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The future is collaborative: How communication platforms are shaping the way we work

Data from a global survey of 1,200 IT decision makers and 3,000 users shows the impact and importance of collaboration platforms in the new workplace

Команда Slack6 апреля 2021 г.

We’re hosting a live discussion with a panel of workplace-collaboration experts about the survey results included in this blog post on Thursday, April 8, at 10 a.m. PT. Register for the LinkedIn Live event here.

For many people, the initial transition to remote work last year wasn’t smooth sailing. The sudden switch brought a difficult mix of stress, isolation and whiplash.

One of the key contributors to these feelings was our slow, siloed communication tools. We used to be able to overcome the limitations of traditional business communication tools when we all worked in an office. You could knock on a coworker’s door or catch up in the break room for answers, assistance and camaraderie.

But remote work doesn’t support our old tools. It requires technology that enables fast, seamless collaboration. Because hybrid, flexible work models are what employees want for the future, it’s time for more companies to adopt these collaboration platforms.

A survey by Wakefield Research confirms this idea. The company surveyed thousands of users and IT decision makers (ITDMs) who use collaboration tools like Slack and Microsoft Teams for work to get a retrospective view on the value of collaboration platforms over the past year and to look at the trends that will define the future of these platforms.

Key takeaways

The data shows a clear trend toward collaboration platforms as the new norm. These platforms are reducing the reliance on email and meetings and changing business communication into something that’s faster and more people-friendly.

  • Collaboration platforms are quickly replacing traditional communication. Even though nearly half of companies had not used a collaboration platform before the pandemic, 78% of ITDMs now say they’ll continue to use Slack and/or other solutions even when “normal” work routines resume.
  • Professionals prefer collaboration platforms to email and meetings. If forced to choose, more than one-third of business users would give up their work email rather than Slack or Teams or other collaboration solutions. And 95% of Slack users say they prefer Slack to video calls when connecting with their team.
  • Employees want a say in their company’s tech stack. Thirty-seven percent of users are frustrated that they’re not included in conversations about the company’s selection of software tools. This is especially important for the collaboration platforms that act as a company’s virtual office. Accordingly, ITDMs are giving employees more influence in software purchase decisions. More than 2 in 5 IT decision makers (41%) say employee support was part of their decision to select Slack.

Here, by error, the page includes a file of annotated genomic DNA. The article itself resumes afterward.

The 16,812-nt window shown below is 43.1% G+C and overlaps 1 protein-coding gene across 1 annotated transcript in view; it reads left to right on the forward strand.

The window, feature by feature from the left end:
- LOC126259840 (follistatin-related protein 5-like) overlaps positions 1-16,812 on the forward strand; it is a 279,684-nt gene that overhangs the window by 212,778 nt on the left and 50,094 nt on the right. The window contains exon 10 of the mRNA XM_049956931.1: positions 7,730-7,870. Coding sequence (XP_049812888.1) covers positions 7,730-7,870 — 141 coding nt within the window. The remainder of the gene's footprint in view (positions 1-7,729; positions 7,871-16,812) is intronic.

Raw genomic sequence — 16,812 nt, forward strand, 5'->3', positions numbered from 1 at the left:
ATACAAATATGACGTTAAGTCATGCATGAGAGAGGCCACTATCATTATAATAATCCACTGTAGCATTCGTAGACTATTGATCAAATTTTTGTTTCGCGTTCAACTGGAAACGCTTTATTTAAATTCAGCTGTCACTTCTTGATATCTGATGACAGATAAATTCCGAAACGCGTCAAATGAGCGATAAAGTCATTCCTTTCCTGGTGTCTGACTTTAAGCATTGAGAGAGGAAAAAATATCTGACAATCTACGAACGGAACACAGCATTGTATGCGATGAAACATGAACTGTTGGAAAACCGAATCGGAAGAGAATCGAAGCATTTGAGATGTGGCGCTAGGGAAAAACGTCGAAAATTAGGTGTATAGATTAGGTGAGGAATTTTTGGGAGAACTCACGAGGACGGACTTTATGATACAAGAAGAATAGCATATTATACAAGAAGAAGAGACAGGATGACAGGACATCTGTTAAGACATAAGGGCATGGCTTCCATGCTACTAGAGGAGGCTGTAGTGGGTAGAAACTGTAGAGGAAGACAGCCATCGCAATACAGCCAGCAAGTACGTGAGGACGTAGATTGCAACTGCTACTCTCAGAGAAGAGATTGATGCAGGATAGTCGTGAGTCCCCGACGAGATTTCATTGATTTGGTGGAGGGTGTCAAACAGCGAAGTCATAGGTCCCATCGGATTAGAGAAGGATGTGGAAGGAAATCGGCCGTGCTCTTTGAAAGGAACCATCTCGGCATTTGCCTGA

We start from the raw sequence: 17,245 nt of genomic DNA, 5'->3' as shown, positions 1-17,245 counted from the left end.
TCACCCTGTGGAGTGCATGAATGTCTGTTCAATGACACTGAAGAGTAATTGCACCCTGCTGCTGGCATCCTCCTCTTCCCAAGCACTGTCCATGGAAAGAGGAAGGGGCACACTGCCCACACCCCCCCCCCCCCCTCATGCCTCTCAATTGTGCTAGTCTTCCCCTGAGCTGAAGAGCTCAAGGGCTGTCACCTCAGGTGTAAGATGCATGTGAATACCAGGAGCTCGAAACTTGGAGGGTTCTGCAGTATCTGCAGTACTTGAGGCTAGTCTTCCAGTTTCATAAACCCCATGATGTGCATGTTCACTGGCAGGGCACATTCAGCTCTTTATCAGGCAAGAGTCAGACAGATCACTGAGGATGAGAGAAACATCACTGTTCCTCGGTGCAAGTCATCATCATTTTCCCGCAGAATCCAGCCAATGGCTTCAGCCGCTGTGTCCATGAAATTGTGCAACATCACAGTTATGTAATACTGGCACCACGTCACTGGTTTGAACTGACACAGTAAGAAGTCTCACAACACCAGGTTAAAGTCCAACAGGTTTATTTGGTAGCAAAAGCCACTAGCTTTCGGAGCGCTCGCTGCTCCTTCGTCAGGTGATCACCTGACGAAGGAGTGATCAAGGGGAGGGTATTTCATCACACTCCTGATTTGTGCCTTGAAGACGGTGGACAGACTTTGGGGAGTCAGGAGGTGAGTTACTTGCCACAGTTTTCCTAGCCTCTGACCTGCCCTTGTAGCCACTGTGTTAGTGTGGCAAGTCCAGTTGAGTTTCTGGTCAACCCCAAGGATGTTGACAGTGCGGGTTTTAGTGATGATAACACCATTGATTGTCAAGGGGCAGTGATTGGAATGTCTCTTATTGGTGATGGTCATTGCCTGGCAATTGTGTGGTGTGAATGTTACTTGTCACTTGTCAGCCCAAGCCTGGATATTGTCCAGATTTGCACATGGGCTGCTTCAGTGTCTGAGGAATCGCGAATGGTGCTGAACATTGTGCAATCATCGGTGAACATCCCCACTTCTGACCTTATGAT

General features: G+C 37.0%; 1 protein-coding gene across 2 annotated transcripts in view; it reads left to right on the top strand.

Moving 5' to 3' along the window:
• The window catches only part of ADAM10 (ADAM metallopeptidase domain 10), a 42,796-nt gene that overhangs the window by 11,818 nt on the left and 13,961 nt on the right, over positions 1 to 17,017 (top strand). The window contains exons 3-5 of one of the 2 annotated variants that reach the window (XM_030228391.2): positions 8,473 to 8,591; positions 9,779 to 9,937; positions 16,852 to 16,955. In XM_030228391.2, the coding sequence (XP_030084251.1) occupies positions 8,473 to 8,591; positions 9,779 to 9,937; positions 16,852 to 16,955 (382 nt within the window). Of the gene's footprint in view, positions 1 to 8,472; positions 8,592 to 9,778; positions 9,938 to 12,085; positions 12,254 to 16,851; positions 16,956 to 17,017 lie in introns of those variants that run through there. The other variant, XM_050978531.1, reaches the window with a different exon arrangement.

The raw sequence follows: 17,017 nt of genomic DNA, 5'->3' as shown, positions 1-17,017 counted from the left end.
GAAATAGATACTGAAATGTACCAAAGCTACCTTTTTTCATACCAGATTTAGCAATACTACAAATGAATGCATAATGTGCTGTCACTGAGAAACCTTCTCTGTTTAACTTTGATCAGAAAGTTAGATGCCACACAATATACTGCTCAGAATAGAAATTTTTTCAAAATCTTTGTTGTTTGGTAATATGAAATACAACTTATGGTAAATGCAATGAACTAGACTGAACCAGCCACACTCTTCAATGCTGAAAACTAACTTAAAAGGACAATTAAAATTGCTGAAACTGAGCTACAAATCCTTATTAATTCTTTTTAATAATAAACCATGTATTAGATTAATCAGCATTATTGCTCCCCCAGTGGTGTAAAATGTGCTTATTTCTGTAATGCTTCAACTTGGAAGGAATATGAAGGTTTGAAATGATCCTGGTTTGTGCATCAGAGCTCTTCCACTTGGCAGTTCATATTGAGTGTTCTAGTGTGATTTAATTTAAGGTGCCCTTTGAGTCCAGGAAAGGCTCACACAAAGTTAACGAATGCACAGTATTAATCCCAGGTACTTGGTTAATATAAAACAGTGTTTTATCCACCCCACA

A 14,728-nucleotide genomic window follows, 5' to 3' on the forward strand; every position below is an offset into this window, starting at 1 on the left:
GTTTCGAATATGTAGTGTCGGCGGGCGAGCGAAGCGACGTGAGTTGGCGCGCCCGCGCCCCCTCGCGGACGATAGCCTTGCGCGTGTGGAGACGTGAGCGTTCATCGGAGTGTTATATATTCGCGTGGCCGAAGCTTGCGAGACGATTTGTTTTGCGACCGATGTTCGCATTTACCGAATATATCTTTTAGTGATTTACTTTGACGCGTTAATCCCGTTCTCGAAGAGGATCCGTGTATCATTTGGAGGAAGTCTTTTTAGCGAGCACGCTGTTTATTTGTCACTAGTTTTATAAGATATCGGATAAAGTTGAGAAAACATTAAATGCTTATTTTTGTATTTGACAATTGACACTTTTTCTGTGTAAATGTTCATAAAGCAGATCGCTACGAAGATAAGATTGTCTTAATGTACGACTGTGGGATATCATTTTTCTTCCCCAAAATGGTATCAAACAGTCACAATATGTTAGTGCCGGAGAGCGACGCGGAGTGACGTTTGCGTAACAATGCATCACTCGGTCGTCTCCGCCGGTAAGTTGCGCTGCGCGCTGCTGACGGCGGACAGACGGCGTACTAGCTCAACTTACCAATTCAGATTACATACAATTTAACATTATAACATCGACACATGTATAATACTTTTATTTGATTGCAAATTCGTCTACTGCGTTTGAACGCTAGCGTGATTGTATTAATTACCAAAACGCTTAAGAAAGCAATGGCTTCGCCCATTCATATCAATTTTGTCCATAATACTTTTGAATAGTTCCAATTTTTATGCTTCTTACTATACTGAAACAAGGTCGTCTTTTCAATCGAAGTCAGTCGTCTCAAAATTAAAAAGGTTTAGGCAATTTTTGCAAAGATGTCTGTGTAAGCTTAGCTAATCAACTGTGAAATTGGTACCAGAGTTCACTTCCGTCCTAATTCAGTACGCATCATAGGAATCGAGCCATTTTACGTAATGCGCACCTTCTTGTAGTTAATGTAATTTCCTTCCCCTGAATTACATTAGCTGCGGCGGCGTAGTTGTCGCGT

• One-hundred percent of Slack users want to keep using Slack even after the pandemic, citing its importance in collaborating at a time that works best for them, improving alignment across teams and increasing individual productivity.

Collaboration platforms are essential to the new way of working

The sudden shift to remote work in March 2020 took multiyear digital transformation projects and put them on a timeline of weeks and months. Although the change was unexpected, many employees want to keep working remotely.

A survey by Slack’s Future Forum, a new consortium designed to help companies make the transformations necessary to thrive in remote and hybrid economies, found that 72% of knowledge workers now want a hybrid remote-office model moving forward—one that would allow a mix of remote and co-located work.

Nearly half of organizations (47%) had not even used a collaboration platform prior to the pandemic. But now, with this shift to hybrid workplaces, it’s clear that collaboration platforms will play an increasingly important role in the future of business communication. We’re only just beginning to see the full potential of these tools, since many companies had to adopt their collaboration platform so quickly in early 2020.

Collaboration platforms are here to stay

But even with such a fast shift, users and ITDMs alike are seeing a lot of success with this new way of communicating—and the majority of employees and decision makers have no plans to go back to the old ways.

  • Seventy-nine percent of users say their collaboration platform is very important to their work.
  • Seventy-eight percent of ITDMs say they will continue to use Slack and/or Microsoft Teams or other solutions even when “normal” work routines resume following the pandemic.